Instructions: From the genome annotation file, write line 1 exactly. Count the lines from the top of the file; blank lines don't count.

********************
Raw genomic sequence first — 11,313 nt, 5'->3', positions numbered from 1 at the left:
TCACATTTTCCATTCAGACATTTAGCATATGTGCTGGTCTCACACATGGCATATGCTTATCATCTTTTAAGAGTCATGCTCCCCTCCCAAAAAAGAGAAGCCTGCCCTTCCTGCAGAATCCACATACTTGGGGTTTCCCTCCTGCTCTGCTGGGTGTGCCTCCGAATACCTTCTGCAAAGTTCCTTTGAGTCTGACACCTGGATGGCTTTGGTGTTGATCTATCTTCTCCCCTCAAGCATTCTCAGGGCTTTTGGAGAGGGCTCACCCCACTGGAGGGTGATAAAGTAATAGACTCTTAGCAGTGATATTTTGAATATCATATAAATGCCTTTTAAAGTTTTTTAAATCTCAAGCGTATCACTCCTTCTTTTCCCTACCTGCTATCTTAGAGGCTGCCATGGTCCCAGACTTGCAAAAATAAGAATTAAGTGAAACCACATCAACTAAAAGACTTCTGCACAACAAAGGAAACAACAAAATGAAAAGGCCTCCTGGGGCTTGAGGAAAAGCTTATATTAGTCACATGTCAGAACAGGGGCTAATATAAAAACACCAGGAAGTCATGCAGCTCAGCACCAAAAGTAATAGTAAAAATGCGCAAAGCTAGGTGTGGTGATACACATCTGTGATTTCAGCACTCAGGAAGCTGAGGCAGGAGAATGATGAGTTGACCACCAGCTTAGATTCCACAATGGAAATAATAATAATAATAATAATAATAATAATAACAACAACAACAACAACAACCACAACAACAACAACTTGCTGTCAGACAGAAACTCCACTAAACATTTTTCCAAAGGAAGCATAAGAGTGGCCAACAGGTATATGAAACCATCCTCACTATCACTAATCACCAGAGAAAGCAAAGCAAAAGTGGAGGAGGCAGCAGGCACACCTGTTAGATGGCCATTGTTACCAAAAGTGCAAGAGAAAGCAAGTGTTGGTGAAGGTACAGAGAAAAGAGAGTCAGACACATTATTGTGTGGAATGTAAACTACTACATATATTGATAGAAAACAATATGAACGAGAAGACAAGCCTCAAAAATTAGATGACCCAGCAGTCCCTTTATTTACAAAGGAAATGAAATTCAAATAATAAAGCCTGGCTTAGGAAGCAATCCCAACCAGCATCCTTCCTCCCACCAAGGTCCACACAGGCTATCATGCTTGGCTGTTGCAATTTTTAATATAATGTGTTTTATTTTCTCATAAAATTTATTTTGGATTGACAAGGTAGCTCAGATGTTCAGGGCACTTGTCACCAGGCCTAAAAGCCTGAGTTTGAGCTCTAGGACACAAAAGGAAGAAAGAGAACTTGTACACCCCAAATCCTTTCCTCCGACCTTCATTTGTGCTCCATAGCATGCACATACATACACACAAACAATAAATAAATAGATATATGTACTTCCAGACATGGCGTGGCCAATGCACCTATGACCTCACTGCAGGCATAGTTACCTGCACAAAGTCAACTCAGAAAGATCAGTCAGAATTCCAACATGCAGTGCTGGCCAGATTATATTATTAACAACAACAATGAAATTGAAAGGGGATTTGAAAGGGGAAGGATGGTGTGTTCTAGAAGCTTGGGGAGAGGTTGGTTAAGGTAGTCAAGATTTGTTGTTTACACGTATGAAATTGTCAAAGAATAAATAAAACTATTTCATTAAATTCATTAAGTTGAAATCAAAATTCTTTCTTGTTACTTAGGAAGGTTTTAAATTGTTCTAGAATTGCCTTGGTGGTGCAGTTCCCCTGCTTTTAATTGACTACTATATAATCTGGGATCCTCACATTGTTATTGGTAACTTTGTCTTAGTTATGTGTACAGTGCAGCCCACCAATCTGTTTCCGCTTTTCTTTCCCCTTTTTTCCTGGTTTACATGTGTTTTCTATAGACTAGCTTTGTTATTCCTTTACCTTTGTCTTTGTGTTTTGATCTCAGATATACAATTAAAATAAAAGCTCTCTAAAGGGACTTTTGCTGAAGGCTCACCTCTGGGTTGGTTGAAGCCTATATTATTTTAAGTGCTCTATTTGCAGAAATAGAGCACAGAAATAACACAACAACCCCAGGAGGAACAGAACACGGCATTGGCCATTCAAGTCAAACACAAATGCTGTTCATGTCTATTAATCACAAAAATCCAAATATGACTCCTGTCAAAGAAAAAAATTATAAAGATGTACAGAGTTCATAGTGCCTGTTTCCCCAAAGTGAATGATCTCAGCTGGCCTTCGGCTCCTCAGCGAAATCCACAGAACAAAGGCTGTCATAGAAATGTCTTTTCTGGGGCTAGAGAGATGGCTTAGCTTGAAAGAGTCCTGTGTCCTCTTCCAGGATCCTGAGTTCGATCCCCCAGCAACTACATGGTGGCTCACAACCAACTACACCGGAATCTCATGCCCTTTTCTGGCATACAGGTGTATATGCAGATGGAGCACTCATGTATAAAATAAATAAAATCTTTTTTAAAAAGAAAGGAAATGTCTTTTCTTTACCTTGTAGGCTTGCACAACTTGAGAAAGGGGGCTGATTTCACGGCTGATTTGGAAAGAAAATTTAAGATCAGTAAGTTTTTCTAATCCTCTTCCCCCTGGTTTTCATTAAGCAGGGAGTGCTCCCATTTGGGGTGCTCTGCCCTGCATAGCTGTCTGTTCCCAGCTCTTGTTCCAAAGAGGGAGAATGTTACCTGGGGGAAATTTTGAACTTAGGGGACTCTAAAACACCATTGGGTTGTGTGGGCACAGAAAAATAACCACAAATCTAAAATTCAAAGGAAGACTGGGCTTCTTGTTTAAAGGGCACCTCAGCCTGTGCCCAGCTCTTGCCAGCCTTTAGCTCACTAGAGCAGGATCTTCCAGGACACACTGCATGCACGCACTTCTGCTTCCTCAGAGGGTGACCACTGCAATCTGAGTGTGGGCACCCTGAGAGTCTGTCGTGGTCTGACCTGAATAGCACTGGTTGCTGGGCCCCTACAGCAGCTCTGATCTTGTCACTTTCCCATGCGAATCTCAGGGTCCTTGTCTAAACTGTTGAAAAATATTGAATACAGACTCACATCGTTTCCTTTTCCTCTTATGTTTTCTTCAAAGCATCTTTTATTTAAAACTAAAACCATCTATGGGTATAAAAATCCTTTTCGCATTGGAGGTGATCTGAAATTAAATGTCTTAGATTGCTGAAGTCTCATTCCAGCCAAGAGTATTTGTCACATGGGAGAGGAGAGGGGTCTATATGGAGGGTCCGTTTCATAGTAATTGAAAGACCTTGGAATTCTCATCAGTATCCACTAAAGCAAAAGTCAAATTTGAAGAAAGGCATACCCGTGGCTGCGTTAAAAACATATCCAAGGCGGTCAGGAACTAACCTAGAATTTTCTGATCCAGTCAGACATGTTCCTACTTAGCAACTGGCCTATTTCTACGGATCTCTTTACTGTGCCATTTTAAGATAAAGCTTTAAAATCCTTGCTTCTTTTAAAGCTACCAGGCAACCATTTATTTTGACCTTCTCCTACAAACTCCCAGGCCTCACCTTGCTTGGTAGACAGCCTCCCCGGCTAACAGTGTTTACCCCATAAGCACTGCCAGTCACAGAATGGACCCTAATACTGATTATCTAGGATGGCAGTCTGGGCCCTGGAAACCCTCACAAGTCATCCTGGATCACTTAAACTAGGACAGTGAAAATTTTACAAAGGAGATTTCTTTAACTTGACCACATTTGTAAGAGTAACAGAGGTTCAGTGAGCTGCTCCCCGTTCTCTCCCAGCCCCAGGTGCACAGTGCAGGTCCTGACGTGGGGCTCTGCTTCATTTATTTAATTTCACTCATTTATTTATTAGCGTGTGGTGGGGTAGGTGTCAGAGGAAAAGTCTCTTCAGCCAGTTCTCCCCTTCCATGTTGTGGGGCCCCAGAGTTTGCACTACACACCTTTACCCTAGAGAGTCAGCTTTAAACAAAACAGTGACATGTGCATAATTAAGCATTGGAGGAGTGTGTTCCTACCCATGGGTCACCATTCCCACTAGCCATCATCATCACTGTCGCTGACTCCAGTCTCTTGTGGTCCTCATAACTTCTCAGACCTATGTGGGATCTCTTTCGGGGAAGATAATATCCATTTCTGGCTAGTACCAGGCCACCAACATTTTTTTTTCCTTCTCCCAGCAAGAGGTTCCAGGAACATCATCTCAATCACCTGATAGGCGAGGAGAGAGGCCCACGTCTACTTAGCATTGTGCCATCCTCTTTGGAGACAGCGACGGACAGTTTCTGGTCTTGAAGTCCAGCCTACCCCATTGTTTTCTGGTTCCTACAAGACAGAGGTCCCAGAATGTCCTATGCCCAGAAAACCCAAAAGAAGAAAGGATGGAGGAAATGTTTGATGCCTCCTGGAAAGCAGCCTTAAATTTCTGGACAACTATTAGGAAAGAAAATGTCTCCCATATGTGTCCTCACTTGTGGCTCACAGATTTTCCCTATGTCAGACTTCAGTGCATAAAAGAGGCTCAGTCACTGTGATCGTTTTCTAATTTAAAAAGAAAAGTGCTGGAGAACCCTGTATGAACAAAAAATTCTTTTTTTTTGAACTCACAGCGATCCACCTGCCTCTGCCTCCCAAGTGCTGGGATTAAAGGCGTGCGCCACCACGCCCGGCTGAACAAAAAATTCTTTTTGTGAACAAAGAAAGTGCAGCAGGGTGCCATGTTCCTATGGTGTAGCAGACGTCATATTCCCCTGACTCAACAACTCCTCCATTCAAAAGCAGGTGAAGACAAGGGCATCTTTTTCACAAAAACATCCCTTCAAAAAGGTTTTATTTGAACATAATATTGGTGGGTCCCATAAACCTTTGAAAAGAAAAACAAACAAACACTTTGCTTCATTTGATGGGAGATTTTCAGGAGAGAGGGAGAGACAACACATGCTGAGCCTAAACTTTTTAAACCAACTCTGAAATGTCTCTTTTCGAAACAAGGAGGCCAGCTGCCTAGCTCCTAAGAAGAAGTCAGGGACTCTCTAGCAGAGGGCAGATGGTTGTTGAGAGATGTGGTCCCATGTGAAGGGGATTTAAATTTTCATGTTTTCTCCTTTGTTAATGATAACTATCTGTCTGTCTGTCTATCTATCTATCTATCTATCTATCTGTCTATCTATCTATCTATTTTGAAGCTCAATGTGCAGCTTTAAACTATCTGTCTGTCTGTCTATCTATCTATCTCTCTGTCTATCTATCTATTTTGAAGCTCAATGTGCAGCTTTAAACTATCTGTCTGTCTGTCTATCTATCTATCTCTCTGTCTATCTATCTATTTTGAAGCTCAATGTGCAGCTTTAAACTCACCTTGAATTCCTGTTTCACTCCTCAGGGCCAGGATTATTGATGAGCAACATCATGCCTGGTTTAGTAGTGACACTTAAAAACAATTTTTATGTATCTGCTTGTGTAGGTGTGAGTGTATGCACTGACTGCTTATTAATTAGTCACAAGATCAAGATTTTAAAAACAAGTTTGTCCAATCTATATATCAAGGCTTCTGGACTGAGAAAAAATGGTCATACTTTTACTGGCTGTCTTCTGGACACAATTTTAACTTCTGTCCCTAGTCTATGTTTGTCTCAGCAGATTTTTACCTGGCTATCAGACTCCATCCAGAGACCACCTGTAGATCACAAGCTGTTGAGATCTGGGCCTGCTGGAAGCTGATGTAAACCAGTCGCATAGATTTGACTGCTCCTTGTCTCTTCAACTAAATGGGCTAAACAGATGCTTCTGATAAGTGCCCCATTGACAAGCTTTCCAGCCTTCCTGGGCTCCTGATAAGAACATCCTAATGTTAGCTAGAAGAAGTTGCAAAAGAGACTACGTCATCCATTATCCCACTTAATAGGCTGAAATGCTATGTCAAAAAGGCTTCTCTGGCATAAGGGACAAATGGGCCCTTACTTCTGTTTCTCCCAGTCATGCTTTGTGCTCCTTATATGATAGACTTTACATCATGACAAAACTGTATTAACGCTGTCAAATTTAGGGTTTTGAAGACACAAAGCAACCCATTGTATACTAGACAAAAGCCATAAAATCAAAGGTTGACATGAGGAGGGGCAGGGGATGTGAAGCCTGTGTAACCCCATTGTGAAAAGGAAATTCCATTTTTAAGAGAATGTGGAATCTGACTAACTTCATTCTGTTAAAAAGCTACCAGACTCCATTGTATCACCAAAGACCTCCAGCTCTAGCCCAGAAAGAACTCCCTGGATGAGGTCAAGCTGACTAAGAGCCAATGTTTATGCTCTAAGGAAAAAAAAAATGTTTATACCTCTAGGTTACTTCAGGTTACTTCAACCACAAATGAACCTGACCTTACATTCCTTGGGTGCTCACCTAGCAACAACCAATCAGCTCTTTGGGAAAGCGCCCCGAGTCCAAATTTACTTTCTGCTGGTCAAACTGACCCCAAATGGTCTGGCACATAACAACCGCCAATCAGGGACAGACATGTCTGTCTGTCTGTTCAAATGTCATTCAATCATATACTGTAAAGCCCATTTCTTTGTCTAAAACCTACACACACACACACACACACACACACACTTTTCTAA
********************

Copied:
Raw genomic sequence first — 11,313 nt, 5'->3', positions numbered from 1 at the left: